$Blacklist | % {
		$blacklistHash[$_] = $true
	}
	$blacklistHash
}

and invoked it thus:

. .\Scripts\Get-Blacklist.ps1
@blacklist = Get-Blacklist -Blacklist 'Powershell','Sandbox','sqlccJamie','Graphics','CentinelTest','Backoffice Service Portal'

As a rule I prefer not to embed literal constants like this in my scripts, especially as they go into production. Values like these are prone to change much more than the pure code, and will likely be maintained in future by administrators with little PowerShell experience.

There are many configuration file formats that PowerShell handles well, but the PowerShell Data File format is particularly useful. It is the format used for module manifests, i.e. .psd1 files. Here is one for the blacklist:

@{
    # Team Blacklist - Teams not to be sychronized between NuGet servers
    TeamBlacklist = @('Powershell','Sandbox','sqlccJamie','Graphics','CentinelTest','Backoffice Service Portal')
}

I’ll be adding more than one of these, hence the longer name. We need to import it before we can use it:

$par = Import-PowerShellDataFile -Path "$PSScriptRoot\SyncPackages.psd1"

# Get Azure DevOps project and repos
$repoNames = Get-RepoNames -Blacklist $par.TeamBlacklist

There we go!

I made use of the built-in variable $PSScriptRoot pointing to the script being executed. It was introduced in PowerShell 3.0.

Building a script module

Like I said in the previous blog, I like to write short functions and keep each in its own file in source control. The problem is then to make these functions accessible. The usual approach is to dot-source them. I’m not particularly wild about the idea, but let’s have a look at that first.

Sample code

This example is taken from a utility to synchronize two NuGet servers. Only some of the packages will be synchronized. I use a blacklist to filter the desired packages.

I usually start a project like this with a monolithic script. That could be sufficient, but in this instance I wanted to reuse the code identifying the packages on each server. Once I had that working well enough against one server, I refactored the code into functions. These I saved in individual scripts.

The easy way: use dot-sourcing

Here is a simple example of how it could be done with dot-sourcing. First a code block.

@blacklist = @{}
@blacklist['Powershell'] = $true
@blacklist['Sandbox'] = $true
@blacklist['sqlccJamie'] = $true
@blacklist['Graphics'] = $true
@blacklist['CentinelTest'] = $true
@blacklist['Backoffice Service Portal'] = $true

This is the list of projects to be ignored, and I wanted to use a hash for the purpose. The first refactoring is to extract the names and use a loop:

@blacklist = @{}
'Powershell','Sandbox','sqlccJamie','Graphics','CentinelTest','Backoffice Service Portal' | % {
	@blacklist[$_] = $true
}

I now refactored this into a function:

function Get-Blacklist {
	param(
		[string[]]$Blacklist
	)
	$blacklistHash = @{}
	$Blacklist | % {
		$blacklistHash[$_] = $true
	}
	$blacklistHash
}

which would be invoked thus:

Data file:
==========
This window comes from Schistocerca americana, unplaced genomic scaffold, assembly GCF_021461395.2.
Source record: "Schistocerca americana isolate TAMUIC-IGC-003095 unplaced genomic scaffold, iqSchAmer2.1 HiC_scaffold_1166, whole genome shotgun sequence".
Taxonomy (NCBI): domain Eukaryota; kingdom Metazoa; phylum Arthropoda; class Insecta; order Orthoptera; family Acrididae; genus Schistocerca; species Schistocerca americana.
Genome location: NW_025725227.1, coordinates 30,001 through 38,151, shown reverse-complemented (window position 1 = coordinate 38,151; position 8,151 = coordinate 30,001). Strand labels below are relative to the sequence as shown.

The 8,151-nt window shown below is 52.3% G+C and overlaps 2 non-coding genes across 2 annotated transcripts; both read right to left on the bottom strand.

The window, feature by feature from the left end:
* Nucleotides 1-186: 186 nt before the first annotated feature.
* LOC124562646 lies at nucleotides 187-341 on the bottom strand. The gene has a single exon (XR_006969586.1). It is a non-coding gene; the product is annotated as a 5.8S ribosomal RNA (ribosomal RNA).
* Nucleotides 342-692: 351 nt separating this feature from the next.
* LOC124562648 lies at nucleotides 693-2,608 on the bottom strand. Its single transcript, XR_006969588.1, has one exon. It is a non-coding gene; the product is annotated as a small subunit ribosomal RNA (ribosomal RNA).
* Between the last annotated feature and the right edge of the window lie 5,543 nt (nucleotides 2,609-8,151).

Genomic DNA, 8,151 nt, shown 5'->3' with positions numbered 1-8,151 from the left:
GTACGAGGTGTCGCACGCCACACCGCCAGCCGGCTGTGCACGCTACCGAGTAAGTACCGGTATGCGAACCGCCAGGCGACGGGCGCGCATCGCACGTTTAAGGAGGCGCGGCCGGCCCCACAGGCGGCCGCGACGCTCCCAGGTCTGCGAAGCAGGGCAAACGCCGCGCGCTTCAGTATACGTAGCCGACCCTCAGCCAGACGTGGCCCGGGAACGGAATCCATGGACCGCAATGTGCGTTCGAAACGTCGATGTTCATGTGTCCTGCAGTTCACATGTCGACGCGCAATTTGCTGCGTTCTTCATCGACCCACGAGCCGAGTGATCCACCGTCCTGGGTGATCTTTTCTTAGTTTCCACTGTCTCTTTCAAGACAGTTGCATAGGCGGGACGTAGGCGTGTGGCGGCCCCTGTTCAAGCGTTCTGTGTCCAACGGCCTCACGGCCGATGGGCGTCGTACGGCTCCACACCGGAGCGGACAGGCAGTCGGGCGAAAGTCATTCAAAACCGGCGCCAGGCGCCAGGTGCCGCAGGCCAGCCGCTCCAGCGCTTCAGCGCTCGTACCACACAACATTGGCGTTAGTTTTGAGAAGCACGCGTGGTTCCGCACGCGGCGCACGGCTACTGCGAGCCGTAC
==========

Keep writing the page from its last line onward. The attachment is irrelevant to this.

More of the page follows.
. .\Scripts\Get-Blacklist.ps1
@blacklist = Get-Blacklist -Blacklist 'Powershell','Sandbox','sqlccJamie','Graphics','CentinelTest','Backoffice Service Portal'

I like doing the dot-sourcing near the first usage of the function while I am still busy refactoring the code. The dot sourcing line can then be moved together with the function to a new location. This can be done differently later. I am putting the scripts into a separate folder so that they can be manipulated as a group, for example by dot-sourcing them all:

ls .\Scripts\*.ps1 -Recurse | % {
    $path = $_.FullName
    . %path
}

What is not to like about dot-sourcing

The problem for me comes with deploying the code. The fewer files and folders the better. The simplest deployment is as of single script that contains all the functions as well as the top level code – a single .ps1 file. When there are multiple scripts to be deployed, it becomes more convenient to package shared functions in a script module – a single .psm1 file. To be more professional, this should be accompanied by a manifest module with metadata like descriptions, versions and visibility rules – a .psd1 file.

The visibility rules are another thing to dislike about dot-sourcing: everything is visible.

Packaging the module

My script is SyncPackages.ps1. My plan is to deploy it with the SyncNuGetRepos script module. Everything happens in the SyncNuGetRepos folder, and I put my script there. I create an empty file called SyncNuGetRepos.psm1. Later I can put other stuff there. Also in the folder I have the Scripts subfolder with my functions.

Now I create my Build.ps1 script that creates the module. The new module is put in the bin subfolder. It is all very simple:

[string]$text = gc .\SyncNuGetRepos.psm1 | Out-String
ls .\Scripts\*.ps1 -Recurse | % {
	$path = $_.FullName
	$fn = gc $path | Out-String
	$text = "$text
$fn
"
}
if (-not (Test-Path .\bin)) {
	mkdir .\bin | Out-Null
}

$text | Out-File .\bin\SyncNuGetRepos.psm1 -Encoding utf8

We need to import the module when running the script, so we add the code to the beginning of SyncPackages.ps1:

if (Get-Module SyncNuGetRepos -All) {
    Remove-Module SyncNuGetRepos
}
if (Test-Path .\bin\SyncNuGetRepos.psm1) {
    Import-Module .\bin\SyncNuGetRepos.psm1
} else {
    Import-Module .\SyncNuGetRepos.psm1
}

The idea is to use the module we have just built from the bin folder. When we deploy the thing, the script and the module will be in the same folder. Of course we need to ensure that the context is also pointing to the folder.